TV and movie productions are coming to a halt.

The Screen Actors Guildthe union that represents American film and TV actorsis going on strike tonight at midnight.

They’re joining the Writer’s Guild of America, who have been on strike for 74 days. It comes at a time when film and TV production in Arizona was just starting to ramp up again

“Everybody’s going to be walking off sets. So this is shutting down Hollywood,” Tucson Filmmaker Mark Headley tells me.

Actors are going from in front of the camera to the front of the picket line, joining writers who have been on strike for more than two months.

Both groups are concerned about the future use of artificial intelligence and residuals in the streaming TV era.

“Streaming evidently does not pay everybody residuals,” says Headley. “There’s only the major actors. So, there’s some validity on both side.”

TV and movie productions shutting down will impact Arizona eventually, according to Film Tucson.

“We’re not deeply impacted yet but I think if this continues in the fall it’s going to hurt us,” says Film Tucson Director Peter Catalanotte.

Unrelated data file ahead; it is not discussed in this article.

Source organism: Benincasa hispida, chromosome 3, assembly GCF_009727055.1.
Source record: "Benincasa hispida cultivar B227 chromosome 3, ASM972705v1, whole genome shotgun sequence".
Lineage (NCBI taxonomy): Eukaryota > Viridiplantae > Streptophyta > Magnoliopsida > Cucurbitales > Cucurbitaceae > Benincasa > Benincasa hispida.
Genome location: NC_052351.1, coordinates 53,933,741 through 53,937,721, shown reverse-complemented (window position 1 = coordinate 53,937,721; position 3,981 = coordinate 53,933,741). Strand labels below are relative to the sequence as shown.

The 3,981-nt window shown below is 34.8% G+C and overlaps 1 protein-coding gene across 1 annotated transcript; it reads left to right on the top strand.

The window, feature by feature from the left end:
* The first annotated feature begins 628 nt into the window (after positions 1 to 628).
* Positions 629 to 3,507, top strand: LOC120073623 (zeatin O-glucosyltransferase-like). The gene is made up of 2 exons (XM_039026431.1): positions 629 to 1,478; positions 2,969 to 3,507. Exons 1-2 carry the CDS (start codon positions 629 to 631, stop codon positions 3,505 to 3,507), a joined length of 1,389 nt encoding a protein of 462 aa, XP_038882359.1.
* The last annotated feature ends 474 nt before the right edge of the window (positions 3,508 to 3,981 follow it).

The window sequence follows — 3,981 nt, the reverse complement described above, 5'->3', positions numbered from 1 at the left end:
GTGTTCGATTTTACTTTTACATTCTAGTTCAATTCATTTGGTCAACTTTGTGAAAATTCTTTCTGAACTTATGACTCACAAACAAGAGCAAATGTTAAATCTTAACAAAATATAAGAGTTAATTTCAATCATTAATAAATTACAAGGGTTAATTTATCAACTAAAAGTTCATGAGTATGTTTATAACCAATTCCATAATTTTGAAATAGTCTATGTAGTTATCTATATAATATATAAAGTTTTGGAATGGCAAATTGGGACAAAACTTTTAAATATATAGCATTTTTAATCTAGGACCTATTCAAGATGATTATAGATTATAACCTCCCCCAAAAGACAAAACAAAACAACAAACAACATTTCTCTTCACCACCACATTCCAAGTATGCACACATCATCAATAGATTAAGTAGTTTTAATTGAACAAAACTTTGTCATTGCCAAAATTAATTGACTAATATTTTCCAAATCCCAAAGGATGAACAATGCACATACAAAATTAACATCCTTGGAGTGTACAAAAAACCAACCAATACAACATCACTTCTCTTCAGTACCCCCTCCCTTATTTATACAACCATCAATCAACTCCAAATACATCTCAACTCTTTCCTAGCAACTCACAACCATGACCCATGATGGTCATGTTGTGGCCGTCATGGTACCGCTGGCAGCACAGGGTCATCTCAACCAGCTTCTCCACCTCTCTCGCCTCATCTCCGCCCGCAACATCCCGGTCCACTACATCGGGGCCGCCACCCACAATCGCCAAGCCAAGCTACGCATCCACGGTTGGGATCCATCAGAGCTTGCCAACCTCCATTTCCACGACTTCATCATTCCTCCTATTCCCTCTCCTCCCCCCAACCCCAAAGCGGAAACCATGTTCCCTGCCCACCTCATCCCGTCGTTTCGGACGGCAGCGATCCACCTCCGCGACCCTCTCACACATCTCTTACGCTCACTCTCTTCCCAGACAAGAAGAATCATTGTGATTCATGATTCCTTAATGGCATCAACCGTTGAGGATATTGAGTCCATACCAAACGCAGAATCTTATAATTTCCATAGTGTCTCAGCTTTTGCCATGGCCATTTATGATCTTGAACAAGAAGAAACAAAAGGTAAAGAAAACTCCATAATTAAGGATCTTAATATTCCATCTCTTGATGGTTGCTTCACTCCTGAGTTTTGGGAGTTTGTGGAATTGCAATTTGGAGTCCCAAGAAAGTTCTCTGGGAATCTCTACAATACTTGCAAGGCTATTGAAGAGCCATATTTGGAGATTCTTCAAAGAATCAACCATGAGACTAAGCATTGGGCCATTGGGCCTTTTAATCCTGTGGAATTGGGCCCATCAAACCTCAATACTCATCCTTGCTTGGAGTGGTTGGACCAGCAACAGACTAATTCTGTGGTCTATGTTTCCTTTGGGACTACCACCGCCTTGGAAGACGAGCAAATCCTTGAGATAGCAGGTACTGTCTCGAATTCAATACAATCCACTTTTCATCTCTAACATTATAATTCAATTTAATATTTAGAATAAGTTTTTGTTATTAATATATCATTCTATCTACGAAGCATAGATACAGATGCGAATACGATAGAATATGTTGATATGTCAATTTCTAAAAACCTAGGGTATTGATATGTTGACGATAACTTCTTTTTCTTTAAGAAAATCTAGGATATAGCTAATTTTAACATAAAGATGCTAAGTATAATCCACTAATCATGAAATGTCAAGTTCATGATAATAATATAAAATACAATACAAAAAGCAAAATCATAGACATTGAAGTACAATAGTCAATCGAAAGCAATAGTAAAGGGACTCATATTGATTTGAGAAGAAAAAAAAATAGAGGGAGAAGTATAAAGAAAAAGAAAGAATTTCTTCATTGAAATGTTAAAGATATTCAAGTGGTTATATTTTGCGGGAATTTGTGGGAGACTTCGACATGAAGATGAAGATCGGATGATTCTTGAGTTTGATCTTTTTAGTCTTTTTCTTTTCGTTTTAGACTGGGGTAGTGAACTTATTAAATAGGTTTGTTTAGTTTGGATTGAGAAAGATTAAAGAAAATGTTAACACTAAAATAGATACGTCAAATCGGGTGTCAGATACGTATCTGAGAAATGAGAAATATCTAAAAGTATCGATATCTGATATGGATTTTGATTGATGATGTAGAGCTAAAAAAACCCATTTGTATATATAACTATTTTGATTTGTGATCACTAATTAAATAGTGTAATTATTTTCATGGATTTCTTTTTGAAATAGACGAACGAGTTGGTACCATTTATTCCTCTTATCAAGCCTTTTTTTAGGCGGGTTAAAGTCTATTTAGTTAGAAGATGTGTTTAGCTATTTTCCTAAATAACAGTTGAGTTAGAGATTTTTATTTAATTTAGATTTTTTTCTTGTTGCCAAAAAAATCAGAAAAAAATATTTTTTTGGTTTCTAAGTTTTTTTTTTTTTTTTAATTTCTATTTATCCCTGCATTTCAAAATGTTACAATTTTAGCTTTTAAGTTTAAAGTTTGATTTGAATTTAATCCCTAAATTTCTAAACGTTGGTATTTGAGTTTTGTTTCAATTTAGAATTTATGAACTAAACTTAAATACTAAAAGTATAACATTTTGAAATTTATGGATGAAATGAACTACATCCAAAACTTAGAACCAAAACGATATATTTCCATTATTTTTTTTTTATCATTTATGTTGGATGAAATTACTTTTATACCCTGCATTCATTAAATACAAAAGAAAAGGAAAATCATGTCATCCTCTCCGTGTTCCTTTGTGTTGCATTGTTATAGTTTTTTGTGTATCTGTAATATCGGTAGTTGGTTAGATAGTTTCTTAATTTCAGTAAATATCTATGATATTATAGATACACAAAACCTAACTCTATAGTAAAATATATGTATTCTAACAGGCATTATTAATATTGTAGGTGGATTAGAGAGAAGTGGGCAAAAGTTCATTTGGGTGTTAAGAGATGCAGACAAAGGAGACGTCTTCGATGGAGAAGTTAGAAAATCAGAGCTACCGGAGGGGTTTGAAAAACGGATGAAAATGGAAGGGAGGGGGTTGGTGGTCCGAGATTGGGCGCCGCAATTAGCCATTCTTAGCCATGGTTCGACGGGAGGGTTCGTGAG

Catalanotte knows film and TV production in Tucson is slow during the summer months. He says Arizona’s new film tax rebatewhich offers studios up to $75 million in incentives this yeardid spark a lot of interest from Hollywood before the writers strike.

“The incentives really were a shot in the arm for us,” Catalanotte says. “We got a lot of studios interested, sort of lining up for some different projects, but they immediately put those things on hold when the strike started. We understand. So we’re just hoping to see everything resolved quickly and fairly so that way can all get back to work this fall.”

For Headley, the actors and writers going on strike will not impact his work. He’s marketing his new film “Single Minded” and will start shooting a new feature film here in Tucson this weekend.

Mark Headley: “Sometimes I’ll use SAG actors and sometimes I’ll use independent. There’s a lot of non-union talent in Arizona. Pat Parris: “So you can continue to go on?” Mark Headley: “The indies, the indies can go on.”

Disney CEP Bob Iger calls the writers’ and actors’ strikes “disturbing.” He says demands are “not realistic,” coming at the “worst time,” citing the industry is still emerging from COVID restrictions in recent years.